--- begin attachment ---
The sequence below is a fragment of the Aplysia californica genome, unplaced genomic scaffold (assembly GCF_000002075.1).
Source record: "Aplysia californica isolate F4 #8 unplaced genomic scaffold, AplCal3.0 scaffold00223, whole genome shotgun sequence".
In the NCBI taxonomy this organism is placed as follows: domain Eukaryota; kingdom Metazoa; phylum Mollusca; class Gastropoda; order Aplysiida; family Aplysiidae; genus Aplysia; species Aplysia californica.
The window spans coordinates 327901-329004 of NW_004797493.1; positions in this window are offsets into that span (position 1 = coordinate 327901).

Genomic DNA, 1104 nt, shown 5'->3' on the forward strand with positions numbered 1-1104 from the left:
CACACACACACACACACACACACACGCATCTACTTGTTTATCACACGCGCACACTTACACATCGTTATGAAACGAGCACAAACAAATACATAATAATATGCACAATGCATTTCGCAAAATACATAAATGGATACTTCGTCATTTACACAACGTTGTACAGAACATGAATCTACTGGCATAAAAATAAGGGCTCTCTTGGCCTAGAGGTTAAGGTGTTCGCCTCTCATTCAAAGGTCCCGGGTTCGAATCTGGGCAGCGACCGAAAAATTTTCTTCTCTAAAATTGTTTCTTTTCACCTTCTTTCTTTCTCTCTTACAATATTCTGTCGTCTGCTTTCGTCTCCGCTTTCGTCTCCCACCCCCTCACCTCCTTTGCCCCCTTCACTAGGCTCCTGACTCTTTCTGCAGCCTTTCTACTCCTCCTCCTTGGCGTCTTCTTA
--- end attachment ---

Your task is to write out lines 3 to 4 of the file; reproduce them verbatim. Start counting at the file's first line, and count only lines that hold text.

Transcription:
In the NCBI taxonomy this organism is placed as follows: domain Eukaryota; kingdom Metazoa; phylum Mollusca; class Gastropoda; order Aplysiida; family Aplysiidae; genus Aplysia; species Aplysia californica.
The window spans coordinates 327901-329004 of NW_004797493.1; positions in this window are offsets into that span (position 1 = coordinate 327901).